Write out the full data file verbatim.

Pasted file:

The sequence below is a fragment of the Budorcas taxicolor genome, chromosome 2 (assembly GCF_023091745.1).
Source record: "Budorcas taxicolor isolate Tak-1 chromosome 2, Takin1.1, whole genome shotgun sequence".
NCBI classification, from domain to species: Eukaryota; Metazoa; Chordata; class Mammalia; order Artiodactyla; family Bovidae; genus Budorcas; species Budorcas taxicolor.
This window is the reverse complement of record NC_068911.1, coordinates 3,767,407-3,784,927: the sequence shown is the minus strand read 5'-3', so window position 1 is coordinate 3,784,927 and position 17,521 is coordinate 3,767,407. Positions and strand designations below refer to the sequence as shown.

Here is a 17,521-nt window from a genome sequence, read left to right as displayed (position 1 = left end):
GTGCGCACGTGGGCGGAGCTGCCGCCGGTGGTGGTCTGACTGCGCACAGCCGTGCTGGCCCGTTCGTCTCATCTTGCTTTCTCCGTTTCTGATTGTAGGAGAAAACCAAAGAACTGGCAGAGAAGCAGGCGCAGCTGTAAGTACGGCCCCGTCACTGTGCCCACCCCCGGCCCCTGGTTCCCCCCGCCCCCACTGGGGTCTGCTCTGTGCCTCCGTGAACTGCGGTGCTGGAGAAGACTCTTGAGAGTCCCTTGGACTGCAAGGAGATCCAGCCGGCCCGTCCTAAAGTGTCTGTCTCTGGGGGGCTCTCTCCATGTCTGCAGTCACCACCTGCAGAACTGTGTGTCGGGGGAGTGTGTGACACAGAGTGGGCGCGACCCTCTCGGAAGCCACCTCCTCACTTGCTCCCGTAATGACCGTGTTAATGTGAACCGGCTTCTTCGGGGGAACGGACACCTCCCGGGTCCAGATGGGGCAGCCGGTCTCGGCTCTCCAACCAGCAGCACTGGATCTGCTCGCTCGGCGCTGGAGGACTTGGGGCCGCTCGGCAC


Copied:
The sequence below is a fragment of the Budorcas taxicolor genome, chromosome 2 (assembly GCF_023091745.1).
Source record: "Budorcas taxicolor isolate Tak-1 chromosome 2, Takin1.1, whole genome shotgun sequence".
NCBI classification, from domain to species: Eukaryota; Metazoa; Chordata; class Mammalia; order Artiodactyla; family Bovidae; genus Budorcas; species Budorcas taxicolor.
This window is the reverse complement of record NC_068911.1, coordinates 3,767,407-3,784,927: the sequence shown is the minus strand read 5'-3', so window position 1 is coordinate 3,784,927 and position 17,521 is coordinate 3,767,407. Positions and strand designations below refer to the sequence as shown.

Here is a 17,521-nt window from a genome sequence, read left to right as displayed (position 1 = left end):
GTGCGCACGTGGGCGGAGCTGCCGCCGGTGGTGGTCTGACTGCGCACAGCCGTGCTGGCCCGTTCGTCTCATCTTGCTTTCTCCGTTTCTGATTGTAGGAGAAAACCAAAGAACTGGCAGAGAAGCAGGCGCAGCTGTAAGTACGGCCCCGTCACTGTGCCCACCCCCGGCCCCTGGTTCCCCCCGCCCCCACTGGGGTCTGCTCTGTGCCTCCGTGAACTGCGGTGCTGGAGAAGACTCTTGAGAGTCCCTTGGACTGCAAGGAGATCCAGCCGGCCCGTCCTAAAGTGTCTGTCTCTGGGGGGCTCTCTCCATGTCTGCAGTCACCACCTGCAGAACTGTGTGTCGGGGGAGTGTGTGACACAGAGTGGGCGCGACCCTCTCGGAAGCCACCTCCTCACTTGCTCCCGTAATGACCGTGTTAATGTGAACCGGCTTCTTCGGGGGAACGGACACCTCCCGGGTCCAGATGGGGCAGCCGGTCTCGGCTCTCCAACCAGCAGCACTGGATCTGCTCGCTCGGCGCTGGAGGACTTGGGGCCGCTCGGCAC